Türkiye will head to the polls next summer for the 2023 general elections, in which the deputies in Parliament and, more importantly, the president will be determined.
The elections are of vital importance for the Justice and Development Party (AK Party) government led by President Recep Tayyip Erdoğan, who has been in power for 20 years, and also for the opposition, which has failed to secure a victory at the ballot box.
However, the race has not started yet. This is because the opposition bloc still has not put forward a common candidate despite the ruling People's Alliance formed by the AK Party and the Nationalist Movement Party (MHP) announcing Erdoğan as their candidate. There is a deep rivalry and division on this issue within the Nation Alliance, which consists of six opposition parties.
The first possible candidate is Kemal Kılıçdaroğlu, chairperson of the main opposition Republican People's Party (CHP). However, Kılıçdaroğlu's candidacy has divided his party. In the CHP, those who want Ekrem İmamoğlu and Mansur Yavaş to be presidential candidates, the now mayors who took the Istanbul and Ankara municipalities from the hands of the AK Party in the last local elections, respectively, are in the majority. Kılıçdaroğlu at times does not hesitate to warn about intra-party opposition through the press, but the mayors continue to lobby for candidacy.
The second biggest partner of the Nation Alliance, the Good Party (IP), and the other four parties agree that Kılıçdaroğlu does not hold a candle to Erdoğan. They say, “Let someone else, an outsider, be a candidate.”
It is not difficult to predict that a great uproar will break out in the Nation Alliance when the main candidate is determined and announced. However, this disorganization, indecision and competition have already dampened the enthusiasm of the opposition voters. In all polls, Erdoğan doubles his closest possible rival.
The candidate is not the only problem within the opposition bloc. On top of that, the Nation Alliance, which includes all colors from the left to the right of the spectrum, cannot mathematically crush the People's Alliance without the support of the Peoples’ Democratic Party (HDP), tied to the terrorist group PKK. It is not easy to convince the nationalist-statist CHP supporters, the voters of the anti-immigrant-nationalist IP and the conservative components of the alliance to cooperate with the “separatists.”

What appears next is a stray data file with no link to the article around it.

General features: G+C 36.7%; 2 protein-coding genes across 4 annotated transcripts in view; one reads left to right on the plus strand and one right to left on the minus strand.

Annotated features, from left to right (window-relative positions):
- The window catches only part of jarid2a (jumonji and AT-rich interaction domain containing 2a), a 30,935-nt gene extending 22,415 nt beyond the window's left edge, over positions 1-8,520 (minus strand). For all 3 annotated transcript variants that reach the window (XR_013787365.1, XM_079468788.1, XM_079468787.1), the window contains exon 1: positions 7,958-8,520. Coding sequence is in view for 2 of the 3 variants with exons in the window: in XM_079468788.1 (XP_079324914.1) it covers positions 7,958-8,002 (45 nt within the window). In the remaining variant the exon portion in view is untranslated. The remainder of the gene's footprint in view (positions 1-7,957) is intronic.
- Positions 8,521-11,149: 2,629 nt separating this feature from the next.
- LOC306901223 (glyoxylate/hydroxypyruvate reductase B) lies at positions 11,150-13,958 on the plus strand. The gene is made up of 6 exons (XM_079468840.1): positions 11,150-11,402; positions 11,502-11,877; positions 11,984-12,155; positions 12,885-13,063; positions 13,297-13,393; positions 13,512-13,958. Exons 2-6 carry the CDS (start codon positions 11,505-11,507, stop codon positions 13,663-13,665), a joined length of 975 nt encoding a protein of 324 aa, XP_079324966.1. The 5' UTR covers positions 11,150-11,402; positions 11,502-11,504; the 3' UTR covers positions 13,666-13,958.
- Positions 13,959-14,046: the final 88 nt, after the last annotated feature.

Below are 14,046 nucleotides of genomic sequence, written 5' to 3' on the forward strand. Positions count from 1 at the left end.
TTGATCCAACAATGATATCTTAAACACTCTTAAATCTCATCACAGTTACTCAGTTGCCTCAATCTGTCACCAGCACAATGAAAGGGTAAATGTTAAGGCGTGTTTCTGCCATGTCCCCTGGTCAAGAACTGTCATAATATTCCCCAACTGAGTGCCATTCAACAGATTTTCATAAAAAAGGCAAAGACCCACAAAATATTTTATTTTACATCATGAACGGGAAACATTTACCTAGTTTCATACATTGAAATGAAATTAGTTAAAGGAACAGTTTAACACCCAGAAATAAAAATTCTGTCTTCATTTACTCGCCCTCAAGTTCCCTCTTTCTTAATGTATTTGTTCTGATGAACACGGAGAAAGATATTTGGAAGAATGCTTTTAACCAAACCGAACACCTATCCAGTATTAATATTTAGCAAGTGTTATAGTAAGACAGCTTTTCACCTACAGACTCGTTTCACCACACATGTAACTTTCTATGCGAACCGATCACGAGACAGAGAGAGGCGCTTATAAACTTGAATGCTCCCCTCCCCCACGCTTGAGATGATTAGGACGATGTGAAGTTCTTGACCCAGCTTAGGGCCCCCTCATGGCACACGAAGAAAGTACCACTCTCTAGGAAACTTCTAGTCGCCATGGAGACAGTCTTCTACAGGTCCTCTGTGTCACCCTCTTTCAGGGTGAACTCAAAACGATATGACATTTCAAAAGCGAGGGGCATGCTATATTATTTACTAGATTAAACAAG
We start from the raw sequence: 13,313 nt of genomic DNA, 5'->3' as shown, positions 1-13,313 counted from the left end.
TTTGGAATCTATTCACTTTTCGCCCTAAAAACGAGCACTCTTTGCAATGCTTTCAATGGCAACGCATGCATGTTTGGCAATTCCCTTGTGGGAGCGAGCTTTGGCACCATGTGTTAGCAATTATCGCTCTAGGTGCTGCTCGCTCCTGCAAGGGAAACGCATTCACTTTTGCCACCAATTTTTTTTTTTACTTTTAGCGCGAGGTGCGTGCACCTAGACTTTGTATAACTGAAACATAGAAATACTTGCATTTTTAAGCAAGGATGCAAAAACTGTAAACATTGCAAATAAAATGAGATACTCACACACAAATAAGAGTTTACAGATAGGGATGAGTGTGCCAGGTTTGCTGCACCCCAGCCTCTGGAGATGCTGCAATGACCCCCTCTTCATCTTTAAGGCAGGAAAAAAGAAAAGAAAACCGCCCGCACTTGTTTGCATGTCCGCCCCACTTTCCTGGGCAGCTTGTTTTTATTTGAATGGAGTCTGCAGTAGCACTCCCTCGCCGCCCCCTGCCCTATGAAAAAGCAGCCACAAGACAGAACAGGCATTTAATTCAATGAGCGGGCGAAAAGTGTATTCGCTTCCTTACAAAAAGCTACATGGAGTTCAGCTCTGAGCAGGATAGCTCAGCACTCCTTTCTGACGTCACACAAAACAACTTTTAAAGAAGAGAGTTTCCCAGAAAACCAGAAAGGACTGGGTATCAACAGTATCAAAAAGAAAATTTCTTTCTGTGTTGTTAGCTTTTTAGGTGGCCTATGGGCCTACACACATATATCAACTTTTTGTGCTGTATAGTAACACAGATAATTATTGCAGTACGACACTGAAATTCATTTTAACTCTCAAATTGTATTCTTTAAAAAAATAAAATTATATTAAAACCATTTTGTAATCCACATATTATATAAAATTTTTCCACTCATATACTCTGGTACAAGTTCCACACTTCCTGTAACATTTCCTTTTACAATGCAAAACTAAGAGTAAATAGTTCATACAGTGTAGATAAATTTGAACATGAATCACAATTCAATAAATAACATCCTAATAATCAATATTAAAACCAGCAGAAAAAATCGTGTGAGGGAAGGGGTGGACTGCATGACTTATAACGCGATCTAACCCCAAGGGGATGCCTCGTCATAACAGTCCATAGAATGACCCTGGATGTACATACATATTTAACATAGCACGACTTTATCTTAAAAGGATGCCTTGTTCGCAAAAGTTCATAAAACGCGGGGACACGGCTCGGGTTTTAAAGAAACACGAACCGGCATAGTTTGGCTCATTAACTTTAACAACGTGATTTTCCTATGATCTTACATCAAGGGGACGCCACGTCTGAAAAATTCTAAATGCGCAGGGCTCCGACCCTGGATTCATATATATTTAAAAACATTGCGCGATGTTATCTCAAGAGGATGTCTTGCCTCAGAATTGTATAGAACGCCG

The lack of a common goal to consolidate the electorate in the “table for six” meetings held by the Nation Alliance so far also exhausts hopes. Promises, such as a return to a parliamentary system, which will propel the country into an adventure that will last for years, are of no interest to the electors. Despite the inertia and disorganization of the opposition, which has not been able to create excitement, there is no trace of fatigue in Erdoğan.
Erdoğan has been making waves in foreign policy in terms of Türkiye's role in the grain corridor, its unique position in the Russia-Ukraine war, its expanding influence in Gulf countries and its strengthened hand in the energy competition in the Eastern Mediterranean.
Even among the opposition voters, there are many who admit that in the stormy waters of the pandemic and the post-Ukraine-Russian war, Türkiye should have an experienced and accomplished captain like Erdoğan at the helm. Domestic defense industry moves, domestic electric car project and giant infrastructure projects that do not slow down even in the global economic crisis give people confidence in the future.
The only disadvantage of the People's Alliance is high inflation. Erdoğan makes this problem less felt with new moves such as interim salary increases and giant mass housing projects for the disadvantaged. He never sits idle to strengthen the perception in the mind of citizens that “he has not left the end of the rope and he will untie the knot himself.”
It currently seems that Erdoğan will be at the helm of Türkiye for five more years. Having said that, we have nearly seven months until the elections. Before you know it, the opposition may pull a rabbit out of a hat in that time.